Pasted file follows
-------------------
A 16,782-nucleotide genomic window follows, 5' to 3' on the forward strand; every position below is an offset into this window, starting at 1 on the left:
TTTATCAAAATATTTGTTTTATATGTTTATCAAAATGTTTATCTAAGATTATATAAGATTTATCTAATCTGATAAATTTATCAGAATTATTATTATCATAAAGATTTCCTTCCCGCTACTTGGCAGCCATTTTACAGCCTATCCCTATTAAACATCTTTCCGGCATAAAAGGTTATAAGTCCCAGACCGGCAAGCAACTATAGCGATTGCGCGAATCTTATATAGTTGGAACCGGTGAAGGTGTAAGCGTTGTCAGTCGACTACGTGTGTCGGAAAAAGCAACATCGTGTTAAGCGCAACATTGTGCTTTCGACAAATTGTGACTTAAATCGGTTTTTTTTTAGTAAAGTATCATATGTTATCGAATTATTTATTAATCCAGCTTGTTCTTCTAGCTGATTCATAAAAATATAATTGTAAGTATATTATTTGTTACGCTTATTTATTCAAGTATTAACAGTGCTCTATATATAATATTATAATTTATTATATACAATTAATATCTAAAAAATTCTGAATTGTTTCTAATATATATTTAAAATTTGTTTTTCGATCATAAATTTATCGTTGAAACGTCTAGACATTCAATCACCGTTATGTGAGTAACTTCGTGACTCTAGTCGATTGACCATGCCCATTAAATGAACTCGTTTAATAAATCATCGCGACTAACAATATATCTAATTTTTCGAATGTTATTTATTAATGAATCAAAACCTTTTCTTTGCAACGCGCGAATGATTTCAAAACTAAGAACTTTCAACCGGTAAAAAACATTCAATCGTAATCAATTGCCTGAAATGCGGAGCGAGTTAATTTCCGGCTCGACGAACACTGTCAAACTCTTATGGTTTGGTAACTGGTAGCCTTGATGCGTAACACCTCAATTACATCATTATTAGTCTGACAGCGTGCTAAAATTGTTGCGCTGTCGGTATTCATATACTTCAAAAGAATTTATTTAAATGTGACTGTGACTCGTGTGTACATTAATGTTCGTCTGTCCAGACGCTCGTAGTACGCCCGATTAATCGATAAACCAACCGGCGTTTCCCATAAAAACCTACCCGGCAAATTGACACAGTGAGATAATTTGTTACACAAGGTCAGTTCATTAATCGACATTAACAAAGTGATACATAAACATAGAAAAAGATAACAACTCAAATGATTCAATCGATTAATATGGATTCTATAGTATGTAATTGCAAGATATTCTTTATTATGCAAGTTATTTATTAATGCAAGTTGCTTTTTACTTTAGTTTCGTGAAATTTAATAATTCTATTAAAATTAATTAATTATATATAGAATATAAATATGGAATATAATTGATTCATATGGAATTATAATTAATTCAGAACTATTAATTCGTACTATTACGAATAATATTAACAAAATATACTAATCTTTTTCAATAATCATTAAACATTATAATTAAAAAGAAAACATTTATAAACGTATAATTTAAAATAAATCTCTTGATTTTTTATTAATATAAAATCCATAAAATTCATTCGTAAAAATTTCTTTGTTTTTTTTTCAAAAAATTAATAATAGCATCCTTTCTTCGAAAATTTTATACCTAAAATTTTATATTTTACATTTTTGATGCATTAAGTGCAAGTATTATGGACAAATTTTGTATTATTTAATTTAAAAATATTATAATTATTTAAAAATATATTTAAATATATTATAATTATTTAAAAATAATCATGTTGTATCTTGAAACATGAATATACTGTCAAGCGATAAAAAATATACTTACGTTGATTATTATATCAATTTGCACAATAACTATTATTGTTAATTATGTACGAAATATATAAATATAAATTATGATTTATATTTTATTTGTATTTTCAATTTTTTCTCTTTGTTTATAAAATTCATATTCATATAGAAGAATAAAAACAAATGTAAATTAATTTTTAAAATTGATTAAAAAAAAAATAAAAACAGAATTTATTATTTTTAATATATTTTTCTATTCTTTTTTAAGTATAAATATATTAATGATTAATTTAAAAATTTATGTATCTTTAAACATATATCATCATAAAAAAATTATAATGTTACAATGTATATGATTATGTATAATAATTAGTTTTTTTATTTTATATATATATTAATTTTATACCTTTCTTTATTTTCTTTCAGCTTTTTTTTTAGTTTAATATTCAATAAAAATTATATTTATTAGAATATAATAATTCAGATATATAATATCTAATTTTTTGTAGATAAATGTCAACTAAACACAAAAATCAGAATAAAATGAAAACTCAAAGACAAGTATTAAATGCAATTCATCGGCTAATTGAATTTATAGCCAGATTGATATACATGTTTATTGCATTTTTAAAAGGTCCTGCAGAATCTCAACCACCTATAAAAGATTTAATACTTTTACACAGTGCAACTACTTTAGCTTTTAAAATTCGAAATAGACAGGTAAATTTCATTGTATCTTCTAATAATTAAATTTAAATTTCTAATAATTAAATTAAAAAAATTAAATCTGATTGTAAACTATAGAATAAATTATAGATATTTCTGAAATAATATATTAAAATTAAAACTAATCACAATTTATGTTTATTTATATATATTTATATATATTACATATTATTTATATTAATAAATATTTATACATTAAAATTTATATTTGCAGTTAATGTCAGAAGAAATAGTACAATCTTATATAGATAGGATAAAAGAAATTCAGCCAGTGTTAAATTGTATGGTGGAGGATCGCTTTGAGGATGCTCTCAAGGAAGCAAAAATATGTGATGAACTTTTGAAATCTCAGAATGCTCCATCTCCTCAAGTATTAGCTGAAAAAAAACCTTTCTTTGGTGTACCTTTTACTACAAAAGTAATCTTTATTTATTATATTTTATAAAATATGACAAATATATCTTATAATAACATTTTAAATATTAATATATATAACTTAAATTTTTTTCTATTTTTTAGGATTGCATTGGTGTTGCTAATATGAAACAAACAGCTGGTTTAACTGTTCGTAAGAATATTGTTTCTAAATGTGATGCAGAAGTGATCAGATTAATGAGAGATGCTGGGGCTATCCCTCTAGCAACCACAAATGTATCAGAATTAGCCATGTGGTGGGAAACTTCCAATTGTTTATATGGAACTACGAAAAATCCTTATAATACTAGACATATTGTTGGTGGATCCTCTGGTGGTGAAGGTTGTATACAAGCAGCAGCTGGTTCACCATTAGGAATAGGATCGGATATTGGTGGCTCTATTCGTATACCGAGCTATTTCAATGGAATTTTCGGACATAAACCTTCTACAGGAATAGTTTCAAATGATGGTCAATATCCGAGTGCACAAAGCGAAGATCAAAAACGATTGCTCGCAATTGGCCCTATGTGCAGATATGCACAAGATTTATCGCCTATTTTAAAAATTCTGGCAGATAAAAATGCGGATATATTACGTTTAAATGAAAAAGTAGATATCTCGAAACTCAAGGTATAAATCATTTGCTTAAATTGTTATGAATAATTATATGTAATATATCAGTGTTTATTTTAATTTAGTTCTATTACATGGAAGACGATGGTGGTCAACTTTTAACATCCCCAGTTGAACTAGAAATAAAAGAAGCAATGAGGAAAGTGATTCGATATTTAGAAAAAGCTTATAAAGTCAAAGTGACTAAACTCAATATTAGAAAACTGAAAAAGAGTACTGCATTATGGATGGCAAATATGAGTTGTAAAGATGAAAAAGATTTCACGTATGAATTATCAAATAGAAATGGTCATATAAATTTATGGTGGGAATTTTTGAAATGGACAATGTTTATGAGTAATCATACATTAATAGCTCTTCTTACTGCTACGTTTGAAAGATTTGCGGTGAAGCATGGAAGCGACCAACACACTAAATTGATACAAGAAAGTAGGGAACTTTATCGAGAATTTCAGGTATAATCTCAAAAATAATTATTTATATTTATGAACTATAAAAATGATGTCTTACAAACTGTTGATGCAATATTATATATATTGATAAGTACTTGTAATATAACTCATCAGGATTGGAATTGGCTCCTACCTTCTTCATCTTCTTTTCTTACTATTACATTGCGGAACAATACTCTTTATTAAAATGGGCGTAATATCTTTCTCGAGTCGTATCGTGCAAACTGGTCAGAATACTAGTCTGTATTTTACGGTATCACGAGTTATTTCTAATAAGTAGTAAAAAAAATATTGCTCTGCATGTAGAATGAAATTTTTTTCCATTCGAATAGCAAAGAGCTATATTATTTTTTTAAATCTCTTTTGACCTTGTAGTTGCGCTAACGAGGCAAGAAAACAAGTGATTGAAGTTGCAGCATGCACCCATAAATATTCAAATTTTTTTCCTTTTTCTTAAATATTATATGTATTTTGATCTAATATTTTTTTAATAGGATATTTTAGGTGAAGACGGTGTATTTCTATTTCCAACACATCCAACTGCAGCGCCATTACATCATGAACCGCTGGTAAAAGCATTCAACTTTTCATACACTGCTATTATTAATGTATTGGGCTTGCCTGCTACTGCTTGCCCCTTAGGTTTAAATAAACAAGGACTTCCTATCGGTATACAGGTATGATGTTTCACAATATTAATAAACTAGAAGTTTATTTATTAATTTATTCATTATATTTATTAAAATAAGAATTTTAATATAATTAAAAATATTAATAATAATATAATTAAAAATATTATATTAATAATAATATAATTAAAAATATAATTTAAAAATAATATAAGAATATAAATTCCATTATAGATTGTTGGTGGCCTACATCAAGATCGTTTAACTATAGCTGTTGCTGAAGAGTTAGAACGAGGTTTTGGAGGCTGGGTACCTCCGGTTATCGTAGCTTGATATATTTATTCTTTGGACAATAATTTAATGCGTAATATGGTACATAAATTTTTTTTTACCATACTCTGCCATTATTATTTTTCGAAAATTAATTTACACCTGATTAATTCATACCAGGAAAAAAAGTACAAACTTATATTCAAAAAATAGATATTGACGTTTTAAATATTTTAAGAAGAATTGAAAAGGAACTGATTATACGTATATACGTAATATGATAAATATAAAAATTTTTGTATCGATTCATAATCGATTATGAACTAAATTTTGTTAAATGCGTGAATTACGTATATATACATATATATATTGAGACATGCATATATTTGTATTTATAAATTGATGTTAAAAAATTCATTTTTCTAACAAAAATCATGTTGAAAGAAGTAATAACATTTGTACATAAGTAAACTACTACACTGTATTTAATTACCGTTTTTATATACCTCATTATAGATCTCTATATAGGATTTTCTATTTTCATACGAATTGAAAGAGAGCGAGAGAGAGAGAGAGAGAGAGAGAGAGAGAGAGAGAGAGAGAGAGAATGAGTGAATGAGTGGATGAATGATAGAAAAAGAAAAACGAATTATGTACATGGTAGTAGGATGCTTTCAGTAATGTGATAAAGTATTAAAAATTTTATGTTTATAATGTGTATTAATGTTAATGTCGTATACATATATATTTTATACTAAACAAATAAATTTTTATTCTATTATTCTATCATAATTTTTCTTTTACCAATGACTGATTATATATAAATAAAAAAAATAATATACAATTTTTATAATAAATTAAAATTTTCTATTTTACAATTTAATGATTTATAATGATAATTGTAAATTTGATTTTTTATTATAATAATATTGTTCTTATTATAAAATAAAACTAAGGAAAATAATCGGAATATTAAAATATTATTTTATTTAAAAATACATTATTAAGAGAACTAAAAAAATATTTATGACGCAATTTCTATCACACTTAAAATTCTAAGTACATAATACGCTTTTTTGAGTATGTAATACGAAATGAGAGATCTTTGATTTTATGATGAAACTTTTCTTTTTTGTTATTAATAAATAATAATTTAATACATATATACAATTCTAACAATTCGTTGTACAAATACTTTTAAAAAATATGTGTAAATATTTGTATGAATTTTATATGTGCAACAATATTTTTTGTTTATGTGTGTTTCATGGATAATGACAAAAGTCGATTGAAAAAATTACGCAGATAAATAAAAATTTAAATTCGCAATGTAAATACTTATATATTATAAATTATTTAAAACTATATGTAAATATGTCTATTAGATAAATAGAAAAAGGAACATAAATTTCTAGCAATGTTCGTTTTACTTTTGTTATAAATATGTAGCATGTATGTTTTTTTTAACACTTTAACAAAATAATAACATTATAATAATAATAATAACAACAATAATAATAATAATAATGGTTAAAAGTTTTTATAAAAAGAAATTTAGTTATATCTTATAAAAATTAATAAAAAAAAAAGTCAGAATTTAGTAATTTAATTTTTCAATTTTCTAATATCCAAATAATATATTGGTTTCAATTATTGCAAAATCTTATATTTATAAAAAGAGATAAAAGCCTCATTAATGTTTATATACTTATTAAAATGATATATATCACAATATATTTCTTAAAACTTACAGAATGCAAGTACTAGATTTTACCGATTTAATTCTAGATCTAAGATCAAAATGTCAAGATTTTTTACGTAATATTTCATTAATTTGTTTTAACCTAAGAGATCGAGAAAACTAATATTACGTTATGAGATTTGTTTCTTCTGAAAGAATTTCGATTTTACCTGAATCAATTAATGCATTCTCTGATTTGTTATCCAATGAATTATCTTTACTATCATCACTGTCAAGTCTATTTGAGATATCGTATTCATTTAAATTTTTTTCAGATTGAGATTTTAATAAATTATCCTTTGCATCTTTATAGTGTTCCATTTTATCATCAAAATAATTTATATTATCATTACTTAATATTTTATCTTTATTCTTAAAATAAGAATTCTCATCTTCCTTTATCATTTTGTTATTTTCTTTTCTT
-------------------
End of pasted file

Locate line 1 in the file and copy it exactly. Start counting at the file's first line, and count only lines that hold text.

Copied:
A 16,782-nucleotide genomic window follows, 5' to 3' on the forward strand; every position below is an offset into this window, starting at 1 on the left: